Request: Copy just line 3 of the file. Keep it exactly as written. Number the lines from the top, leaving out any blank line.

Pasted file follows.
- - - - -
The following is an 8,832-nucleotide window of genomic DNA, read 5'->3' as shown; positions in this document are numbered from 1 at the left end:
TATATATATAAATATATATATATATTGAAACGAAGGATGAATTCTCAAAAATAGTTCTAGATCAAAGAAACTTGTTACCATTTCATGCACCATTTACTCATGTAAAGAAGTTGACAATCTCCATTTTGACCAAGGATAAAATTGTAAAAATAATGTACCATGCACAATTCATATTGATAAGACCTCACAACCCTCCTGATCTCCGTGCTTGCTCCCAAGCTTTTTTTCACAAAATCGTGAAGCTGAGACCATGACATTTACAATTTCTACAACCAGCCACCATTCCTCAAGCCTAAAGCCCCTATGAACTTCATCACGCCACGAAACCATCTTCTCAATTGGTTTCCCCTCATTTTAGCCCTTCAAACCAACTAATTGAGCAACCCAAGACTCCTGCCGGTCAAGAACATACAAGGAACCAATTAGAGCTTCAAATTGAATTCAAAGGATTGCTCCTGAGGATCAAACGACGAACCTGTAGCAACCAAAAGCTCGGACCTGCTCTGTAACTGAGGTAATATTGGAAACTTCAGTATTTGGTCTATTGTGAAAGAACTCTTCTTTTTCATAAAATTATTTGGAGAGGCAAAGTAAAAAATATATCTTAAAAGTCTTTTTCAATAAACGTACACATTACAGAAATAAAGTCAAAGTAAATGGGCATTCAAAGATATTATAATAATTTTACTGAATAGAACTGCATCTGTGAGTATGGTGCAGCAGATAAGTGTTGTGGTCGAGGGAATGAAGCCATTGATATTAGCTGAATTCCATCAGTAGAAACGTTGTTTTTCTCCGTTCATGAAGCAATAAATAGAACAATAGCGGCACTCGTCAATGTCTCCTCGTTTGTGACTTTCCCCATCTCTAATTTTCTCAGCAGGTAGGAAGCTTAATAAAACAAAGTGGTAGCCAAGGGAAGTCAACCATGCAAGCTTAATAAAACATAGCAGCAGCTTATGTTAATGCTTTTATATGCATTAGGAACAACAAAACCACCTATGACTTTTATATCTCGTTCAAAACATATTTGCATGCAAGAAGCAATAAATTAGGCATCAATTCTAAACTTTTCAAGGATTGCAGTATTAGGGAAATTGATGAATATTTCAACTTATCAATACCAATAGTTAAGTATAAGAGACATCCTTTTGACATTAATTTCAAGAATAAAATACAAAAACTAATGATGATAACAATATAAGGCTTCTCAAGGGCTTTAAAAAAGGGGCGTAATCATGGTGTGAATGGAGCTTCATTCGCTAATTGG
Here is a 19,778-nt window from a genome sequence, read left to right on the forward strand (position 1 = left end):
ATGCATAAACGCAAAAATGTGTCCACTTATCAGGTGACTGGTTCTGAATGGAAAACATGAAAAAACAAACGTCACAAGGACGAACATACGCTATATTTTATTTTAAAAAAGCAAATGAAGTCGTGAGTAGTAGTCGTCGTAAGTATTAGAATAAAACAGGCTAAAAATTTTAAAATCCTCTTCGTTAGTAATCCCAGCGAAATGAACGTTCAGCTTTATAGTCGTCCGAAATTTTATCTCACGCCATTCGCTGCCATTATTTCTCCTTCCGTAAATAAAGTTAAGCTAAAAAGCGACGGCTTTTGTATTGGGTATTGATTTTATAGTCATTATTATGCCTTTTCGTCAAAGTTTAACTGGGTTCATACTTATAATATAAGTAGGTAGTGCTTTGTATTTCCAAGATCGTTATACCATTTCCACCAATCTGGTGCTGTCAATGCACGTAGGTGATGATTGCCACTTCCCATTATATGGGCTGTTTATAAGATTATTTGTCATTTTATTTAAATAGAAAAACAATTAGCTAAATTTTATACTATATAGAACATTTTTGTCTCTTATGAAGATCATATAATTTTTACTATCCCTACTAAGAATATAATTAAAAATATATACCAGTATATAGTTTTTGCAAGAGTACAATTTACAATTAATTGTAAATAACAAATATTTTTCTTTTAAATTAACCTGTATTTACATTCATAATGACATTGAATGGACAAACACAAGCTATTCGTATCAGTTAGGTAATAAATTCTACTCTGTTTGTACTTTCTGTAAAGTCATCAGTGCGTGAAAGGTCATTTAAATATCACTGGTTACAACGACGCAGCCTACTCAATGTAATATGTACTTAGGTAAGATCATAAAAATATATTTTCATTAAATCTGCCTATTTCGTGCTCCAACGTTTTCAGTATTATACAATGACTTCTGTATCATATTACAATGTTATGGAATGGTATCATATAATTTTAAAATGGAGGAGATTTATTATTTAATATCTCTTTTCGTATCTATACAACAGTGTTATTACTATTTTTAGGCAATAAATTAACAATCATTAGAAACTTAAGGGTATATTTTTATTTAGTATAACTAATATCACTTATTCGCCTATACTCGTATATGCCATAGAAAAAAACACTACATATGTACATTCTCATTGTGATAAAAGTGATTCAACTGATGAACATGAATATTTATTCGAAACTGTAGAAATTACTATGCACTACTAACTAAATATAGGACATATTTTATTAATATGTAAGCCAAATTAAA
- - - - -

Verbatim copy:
Here is a 19,778-nt window from a genome sequence, read left to right on the forward strand (position 1 = left end):